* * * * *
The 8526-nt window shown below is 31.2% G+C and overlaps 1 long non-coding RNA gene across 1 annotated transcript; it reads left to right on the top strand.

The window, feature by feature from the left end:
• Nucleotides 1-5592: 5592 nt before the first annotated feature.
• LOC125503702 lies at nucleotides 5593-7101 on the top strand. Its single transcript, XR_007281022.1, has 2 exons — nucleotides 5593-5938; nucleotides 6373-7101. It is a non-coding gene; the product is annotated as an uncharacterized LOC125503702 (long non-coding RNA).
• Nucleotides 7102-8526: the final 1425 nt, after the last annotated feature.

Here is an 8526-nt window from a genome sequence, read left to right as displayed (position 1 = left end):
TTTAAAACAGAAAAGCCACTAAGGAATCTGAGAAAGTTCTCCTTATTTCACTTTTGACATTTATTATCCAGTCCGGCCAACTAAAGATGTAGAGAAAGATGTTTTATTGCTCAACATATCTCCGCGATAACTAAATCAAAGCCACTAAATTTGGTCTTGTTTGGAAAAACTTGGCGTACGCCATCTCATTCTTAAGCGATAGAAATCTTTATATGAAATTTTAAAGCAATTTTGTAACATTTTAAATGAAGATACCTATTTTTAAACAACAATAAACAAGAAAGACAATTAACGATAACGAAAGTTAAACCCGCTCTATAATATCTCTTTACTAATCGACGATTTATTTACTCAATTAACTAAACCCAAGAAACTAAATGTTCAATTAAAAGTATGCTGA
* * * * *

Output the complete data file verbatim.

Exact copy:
The 8526-nt window shown below is 31.2% G+C and overlaps 1 long non-coding RNA gene across 1 annotated transcript; it reads left to right on the top strand.

The window, feature by feature from the left end:
• Nucleotides 1-5592: 5592 nt before the first annotated feature.
• LOC125503702 lies at nucleotides 5593-7101 on the top strand. Its single transcript, XR_007281022.1, has 2 exons — nucleotides 5593-5938; nucleotides 6373-7101. It is a non-coding gene; the product is annotated as an uncharacterized LOC125503702 (long non-coding RNA).
• Nucleotides 7102-8526: the final 1425 nt, after the last annotated feature.

Here is an 8526-nt window from a genome sequence, read left to right as displayed (position 1 = left end):
TTTAAAACAGAAAAGCCACTAAGGAATCTGAGAAAGTTCTCCTTATTTCACTTTTGACATTTATTATCCAGTCCGGCCAACTAAAGATGTAGAGAAAGATGTTTTATTGCTCAACATATCTCCGCGATAACTAAATCAAAGCCACTAAATTTGGTCTTGTTTGGAAAAACTTGGCGTACGCCATCTCATTCTTAAGCGATAGAAATCTTTATATGAAATTTTAAAGCAATTTTGTAACATTTTAAATGAAGATACCTATTTTTAAACAACAATAAACAAGAAAGACAATTAACGATAACGAAAGTTAAACCCGCTCTATAATATCTCTTTACTAATCGACGATTTATTTACTCAATTAACTAAACCCAAGAAACTAAATGTTCAATTAAAAGTATGCTGA